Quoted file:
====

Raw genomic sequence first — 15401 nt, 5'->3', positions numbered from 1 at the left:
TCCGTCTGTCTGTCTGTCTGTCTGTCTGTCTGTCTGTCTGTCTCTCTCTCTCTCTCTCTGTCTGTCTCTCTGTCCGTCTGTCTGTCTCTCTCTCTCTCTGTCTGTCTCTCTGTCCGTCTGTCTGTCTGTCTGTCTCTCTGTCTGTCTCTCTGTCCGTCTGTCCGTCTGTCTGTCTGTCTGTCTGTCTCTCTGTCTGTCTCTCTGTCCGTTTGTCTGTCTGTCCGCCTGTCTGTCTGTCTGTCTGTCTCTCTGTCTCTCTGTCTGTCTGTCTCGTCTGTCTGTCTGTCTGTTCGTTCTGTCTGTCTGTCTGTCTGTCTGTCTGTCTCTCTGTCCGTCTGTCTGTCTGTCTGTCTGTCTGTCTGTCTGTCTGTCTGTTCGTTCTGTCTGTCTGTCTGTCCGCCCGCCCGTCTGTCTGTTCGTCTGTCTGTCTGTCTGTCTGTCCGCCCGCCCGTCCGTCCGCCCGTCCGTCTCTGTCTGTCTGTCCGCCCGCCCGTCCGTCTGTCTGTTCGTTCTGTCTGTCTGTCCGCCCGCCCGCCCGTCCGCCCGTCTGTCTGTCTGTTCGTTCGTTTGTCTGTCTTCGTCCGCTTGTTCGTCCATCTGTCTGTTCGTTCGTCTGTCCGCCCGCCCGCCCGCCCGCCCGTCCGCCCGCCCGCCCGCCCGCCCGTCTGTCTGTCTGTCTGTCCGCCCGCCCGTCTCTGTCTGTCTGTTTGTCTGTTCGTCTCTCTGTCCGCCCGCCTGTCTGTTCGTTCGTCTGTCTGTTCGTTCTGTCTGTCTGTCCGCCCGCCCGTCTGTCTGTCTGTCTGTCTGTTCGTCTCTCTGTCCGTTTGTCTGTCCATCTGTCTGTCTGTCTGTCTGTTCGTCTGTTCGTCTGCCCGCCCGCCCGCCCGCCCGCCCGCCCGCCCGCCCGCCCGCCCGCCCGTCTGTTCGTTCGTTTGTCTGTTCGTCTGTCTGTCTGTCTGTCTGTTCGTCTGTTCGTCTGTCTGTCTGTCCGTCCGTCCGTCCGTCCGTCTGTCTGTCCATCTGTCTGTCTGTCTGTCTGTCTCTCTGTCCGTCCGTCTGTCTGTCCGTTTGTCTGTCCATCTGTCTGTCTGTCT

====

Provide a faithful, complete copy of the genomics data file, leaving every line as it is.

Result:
Raw genomic sequence first — 15401 nt, 5'->3', positions numbered from 1 at the left:
TCCGTCTGTCTGTCTGTCTGTCTGTCTGTCTGTCTGTCTGTCTCTCTCTCTCTCTCTCTGTCTGTCTCTCTGTCCGTCTGTCTGTCTCTCTCTCTCTCTGTCTGTCTCTCTGTCCGTCTGTCTGTCTGTCTGTCTCTCTGTCTGTCTCTCTGTCCGTCTGTCCGTCTGTCTGTCTGTCTGTCTGTCTCTCTGTCTGTCTCTCTGTCCGTTTGTCTGTCTGTCCGCCTGTCTGTCTGTCTGTCTGTCTCTCTGTCTCTCTGTCTGTCTGTCTCGTCTGTCTGTCTGTCTGTTCGTTCTGTCTGTCTGTCTGTCTGTCTGTCTGTCTCTCTGTCCGTCTGTCTGTCTGTCTGTCTGTCTGTCTGTCTGTCTGTCTGTTCGTTCTGTCTGTCTGTCTGTCCGCCCGCCCGTCTGTCTGTTCGTCTGTCTGTCTGTCTGTCTGTCCGCCCGCCCGTCCGTCCGCCCGTCCGTCTCTGTCTGTCTGTCCGCCCGCCCGTCCGTCTGTCTGTTCGTTCTGTCTGTCTGTCCGCCCGCCCGCCCGTCCGCCCGTCTGTCTGTCTGTTCGTTCGTTTGTCTGTCTTCGTCCGCTTGTTCGTCCATCTGTCTGTTCGTTCGTCTGTCCGCCCGCCCGCCCGCCCGCCCGTCCGCCCGCCCGCCCGCCCGCCCGTCTGTCTGTCTGTCTGTCCGCCCGCCCGTCTCTGTCTGTCTGTTTGTCTGTTCGTCTCTCTGTCCGCCCGCCTGTCTGTTCGTTCGTCTGTCTGTTCGTTCTGTCTGTCTGTCCGCCCGCCCGTCTGTCTGTCTGTCTGTCTGTTCGTCTCTCTGTCCGTTTGTCTGTCCATCTGTCTGTCTGTCTGTCTGTTCGTCTGTTCGTCTGCCCGCCCGCCCGCCCGCCCGCCCGCCCGCCCGCCCGCCCGCCCGCCCGTCTGTTCGTTCGTTTGTCTGTTCGTCTGTCTGTCTGTCTGTCTGTTCGTCTGTTCGTCTGTCTGTCTGTCCGTCCGTCCGTCCGTCCGTCTGTCTGTCCATCTGTCTGTCTGTCTGTCTGTCTCTCTGTCCGTCCGTCTGTCTGTCCGTTTGTCTGTCCATCTGTCTGTCTGTCT